Soglin for Mayor
Who is Paul Soglin?
When asked about his youth, Paul Soglin says, “One of the best things that ever happened to me was my parents’ determination that we live in an integrated community. My classmates were, black, Latino, Native American, and many Asians – Japanese released from the internment camps after World War II.”
While in Hyde Park, Soglin was active in the civil rights movement. While southern students were sitting-in at lunch counters, Soglin and his classmates participating in sympathetic boycotts of the Woolworth’s on 53rd Street in the spring of 1960.
In 1962 he was elected treasurer of the UW-Madison chapter of the Student Nonviolent Coordinating Committee (SNCC). In October 1963, Soglin joined 200 classmates at a rally protesting the presence of U.S. military advisers in Vietnam.
In 1964, the American Friends Service Committee (AFSC) created an open housing project in the Chicago suburbs, the North Shore Summer Project (NSSP). In the late spring of 1965 Soglin and a dozen other college students set out in suburbs such as Winnetka, Wilmette, and Kenilworth going door-to door with petitions calling for real estate agents to show and sell homes to African-Americans. Before the summer was out volunteers had contacted over 600 home sellers and over 1,500 other residents. The project culminated with a rally on July 25, 1965 with a speech by Dr. Martin Luther King Jr.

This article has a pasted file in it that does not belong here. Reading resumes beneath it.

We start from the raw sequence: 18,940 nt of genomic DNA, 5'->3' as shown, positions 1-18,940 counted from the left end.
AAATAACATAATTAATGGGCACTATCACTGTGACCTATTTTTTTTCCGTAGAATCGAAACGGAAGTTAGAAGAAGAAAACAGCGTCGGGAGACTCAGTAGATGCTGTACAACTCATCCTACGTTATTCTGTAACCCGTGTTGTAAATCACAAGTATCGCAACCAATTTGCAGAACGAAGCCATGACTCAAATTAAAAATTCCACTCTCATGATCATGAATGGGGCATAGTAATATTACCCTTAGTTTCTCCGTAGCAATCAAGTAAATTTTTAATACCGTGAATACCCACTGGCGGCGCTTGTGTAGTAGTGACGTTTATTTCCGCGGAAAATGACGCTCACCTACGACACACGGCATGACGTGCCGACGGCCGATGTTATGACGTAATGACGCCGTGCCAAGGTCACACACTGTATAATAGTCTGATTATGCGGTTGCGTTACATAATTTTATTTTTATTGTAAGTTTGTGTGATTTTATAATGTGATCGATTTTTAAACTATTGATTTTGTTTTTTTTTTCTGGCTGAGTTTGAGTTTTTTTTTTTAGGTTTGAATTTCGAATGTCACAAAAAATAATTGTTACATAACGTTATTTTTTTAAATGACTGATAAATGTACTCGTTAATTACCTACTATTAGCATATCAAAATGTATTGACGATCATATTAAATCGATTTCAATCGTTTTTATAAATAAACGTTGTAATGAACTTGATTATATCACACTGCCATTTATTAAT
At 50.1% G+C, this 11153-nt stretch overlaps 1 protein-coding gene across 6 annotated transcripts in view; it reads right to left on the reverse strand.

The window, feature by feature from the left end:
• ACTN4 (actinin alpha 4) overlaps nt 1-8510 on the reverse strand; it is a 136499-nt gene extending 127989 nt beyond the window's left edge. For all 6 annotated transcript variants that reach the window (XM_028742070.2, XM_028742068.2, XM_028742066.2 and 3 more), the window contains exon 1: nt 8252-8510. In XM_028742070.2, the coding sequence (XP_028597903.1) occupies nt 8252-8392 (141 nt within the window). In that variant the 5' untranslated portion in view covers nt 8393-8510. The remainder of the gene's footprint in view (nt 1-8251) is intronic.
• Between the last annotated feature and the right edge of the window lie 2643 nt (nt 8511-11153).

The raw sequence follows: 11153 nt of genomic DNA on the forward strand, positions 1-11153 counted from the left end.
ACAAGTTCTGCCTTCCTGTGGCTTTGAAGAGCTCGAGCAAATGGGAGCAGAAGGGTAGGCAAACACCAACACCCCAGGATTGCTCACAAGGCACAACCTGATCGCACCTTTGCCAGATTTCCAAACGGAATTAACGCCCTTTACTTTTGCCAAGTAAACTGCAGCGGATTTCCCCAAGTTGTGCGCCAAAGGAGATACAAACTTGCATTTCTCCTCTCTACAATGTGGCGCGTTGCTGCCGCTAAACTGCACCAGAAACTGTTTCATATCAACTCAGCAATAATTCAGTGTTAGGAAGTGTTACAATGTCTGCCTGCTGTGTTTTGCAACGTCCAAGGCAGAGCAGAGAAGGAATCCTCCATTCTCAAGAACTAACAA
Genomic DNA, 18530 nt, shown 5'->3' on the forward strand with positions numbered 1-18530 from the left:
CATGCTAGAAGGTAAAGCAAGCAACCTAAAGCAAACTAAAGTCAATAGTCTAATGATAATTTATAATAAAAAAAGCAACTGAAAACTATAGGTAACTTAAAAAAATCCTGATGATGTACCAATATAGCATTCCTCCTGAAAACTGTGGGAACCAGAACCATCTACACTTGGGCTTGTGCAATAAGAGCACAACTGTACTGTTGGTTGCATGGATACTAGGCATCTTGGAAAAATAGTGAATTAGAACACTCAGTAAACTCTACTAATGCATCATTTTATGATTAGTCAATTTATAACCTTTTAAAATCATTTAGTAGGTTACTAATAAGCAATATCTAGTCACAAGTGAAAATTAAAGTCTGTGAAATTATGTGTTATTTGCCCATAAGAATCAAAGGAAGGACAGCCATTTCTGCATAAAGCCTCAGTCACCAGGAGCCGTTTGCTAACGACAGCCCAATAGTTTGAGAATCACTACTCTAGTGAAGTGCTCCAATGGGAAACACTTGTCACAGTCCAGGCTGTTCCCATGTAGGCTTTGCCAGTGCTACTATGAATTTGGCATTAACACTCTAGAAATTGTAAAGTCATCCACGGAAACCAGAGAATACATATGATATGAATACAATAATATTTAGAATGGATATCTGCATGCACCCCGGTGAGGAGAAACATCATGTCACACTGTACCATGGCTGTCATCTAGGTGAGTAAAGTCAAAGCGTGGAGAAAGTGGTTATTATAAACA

The following day Soglin and the other students joined Dr. King in a march to Chicago City Hall calling for open housing.
Throughout the 1960’s Soglin participated in demonstrations against the war in Vietnam. In various protests he was arrested twice and beaten by police on another occasion.
He was elected to the Madison City Council in 1968 and re-elected twice. Respected as a strategist, activist, and for his grasp of policy, Soglin was on the front lines of movements and change. He was invited by Senator Gaylord Nelson to join the Senator in addressing University of Wisconsin students at the first Earth Day, April 22, 1970.
He was elected mayor in 1973 and his first project was creating the Child Care Program which included certification, training, and financial assistance. This nationally recognized program improved the quality of childcare, encouraged rising wages for workers, and more parental involvement.
Two years later Mayor Soglin introduced an amendment to the city’s equal opportunity ordinance to include sexual orientation as a protected class. This was seven years before the state adopted its statute.
Paul Soglin has proven himself to be among Madison’s most effective Mayors in history. His actions have changed the face of the City, past, present, and future.